What's a value investor to do?
At a time when almost every stock is on sale, it's harder to sort out the real deals from the junk.
(Money Magazine) -- Value investing in a deep recession is a bit like trying to bargain hunt at a dollar store. At first blush you're overwhelmed by the prices on just about everything. A value investor is, after all, drawn to beaten-down stocks trading at low prices relative to earnings.
But in this market, "you could start randomly typing in ticker symbols and find shares that are cheap," says Bill Nygren, manager of the value-oriented Oakmark Fund. That doesn't make them all good deals.
When shares of nearly every company in all sectors of the market are down sharply, as is the case today, you need to be more discerning about what makes a stock cheap. And to create an extra margin of safety, says Thomas Shrager of the investment firm Tweedy Browne, you should stick with "companies where the probability of them going under is very small."
Here's how to go about it:
Comparison-shop on P/Es. At first glance, a stock might look cheap at a price/earnings ratio of, say, 11, which is below the market's average of 13. But it's not that simple. Just as shoppers pay different prices for Italian wingtips and flip-flops, the market sets different valuations for different types of firms.
The only way to tell if a stock is really on sale is to compare its P/E with those of companies in the same industry. You can find sector ratios at standardandpoors.com. Click on Indices and go to the S&P 500 section.
Understand the business. When you screen for companies with extremely low P/Es, you'll run into some risky shares. After all, if a stock is priced significantly below its peers, either something is wrong with the firm or investors think there is. Take the troubled insurer AIG (AIG, Fortune 500). It trades at a P/E of just 7, based on projected future earnings. But how confident are you that AIG will post profits this year?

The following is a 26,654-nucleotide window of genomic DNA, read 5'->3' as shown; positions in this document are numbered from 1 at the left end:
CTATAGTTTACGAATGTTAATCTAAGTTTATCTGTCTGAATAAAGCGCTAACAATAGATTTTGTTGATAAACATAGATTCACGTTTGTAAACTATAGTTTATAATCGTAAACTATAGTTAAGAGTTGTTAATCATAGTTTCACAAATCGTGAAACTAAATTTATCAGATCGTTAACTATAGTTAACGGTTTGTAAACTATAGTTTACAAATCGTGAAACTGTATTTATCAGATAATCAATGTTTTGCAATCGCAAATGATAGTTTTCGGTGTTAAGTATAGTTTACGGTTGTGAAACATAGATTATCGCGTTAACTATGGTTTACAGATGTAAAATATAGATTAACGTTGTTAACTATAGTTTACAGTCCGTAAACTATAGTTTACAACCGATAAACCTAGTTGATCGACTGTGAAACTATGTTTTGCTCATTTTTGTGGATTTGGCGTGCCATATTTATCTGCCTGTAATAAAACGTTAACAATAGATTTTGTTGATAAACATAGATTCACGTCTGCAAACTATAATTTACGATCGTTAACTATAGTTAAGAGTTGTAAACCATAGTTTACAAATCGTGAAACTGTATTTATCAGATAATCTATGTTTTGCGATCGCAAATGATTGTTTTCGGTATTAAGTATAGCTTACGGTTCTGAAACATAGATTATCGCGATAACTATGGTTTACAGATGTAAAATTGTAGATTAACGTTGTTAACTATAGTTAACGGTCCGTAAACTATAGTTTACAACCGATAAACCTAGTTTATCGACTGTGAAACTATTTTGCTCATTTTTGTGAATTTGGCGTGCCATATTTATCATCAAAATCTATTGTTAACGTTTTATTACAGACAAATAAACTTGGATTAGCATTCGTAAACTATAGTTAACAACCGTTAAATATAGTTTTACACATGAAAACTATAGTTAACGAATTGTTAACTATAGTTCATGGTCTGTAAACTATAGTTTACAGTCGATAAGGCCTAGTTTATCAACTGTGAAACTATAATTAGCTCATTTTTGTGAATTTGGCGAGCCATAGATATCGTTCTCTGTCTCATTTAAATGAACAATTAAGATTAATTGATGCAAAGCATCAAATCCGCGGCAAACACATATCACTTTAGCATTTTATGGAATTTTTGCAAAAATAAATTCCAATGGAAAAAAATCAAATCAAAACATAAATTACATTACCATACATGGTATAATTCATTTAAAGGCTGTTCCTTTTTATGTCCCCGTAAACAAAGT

This is why it's important to invest only in firms whose business models you fully understand, says Wally Weitz, president of the Weitz Funds. Frankly, that writes off much of the financial sector, since no one seems to know all the counterparty risks banks and brokers are exposed to.
By contrast, you might consider a stock like Nike (NKE, Fortune 500) (see the chart above). It's no secret how this firm makes money - shoes and apparel. And while it's threatened by the recession, Nike has a solid balance sheet, a powerful brand, and is making inroads into the lucrative Chinese market.
Avoid firms with big debts. The father of value investing, Benjamin Graham, argued that financial troubles are often "heralded by the presence of bank loans." So he favored companies with low debt.
Graham, in particular, preferred companies in which working capital - defined as current (or liquid) assets minus current (or short-term) liabilities - exceeded long-term liabilities. In theory, those firms, which include companies like Nike and the oil driller Ensco International (ESV), have enough assets on their balance sheets to meet all their obligations.
At least make sure the company generates enough cash to pay off debts maturing in the next few years. Why? It used to be that firms could simply refinance when debts came due. But in this credit crunch, that's no longer a given, says Bill Fries of the Thornburg Value Fund. You can look up cash-flow figures here. But you'll have to look in the footnotes of corporate annual reports to find out how much debt is coming due soon.
If you don't want to do the leg-work, there are plenty of portfolios that follow value guidelines. Several can be found in the Money 70, our recommended list of funds, including T. Rowe Price Equity Income and Weitz Hickory.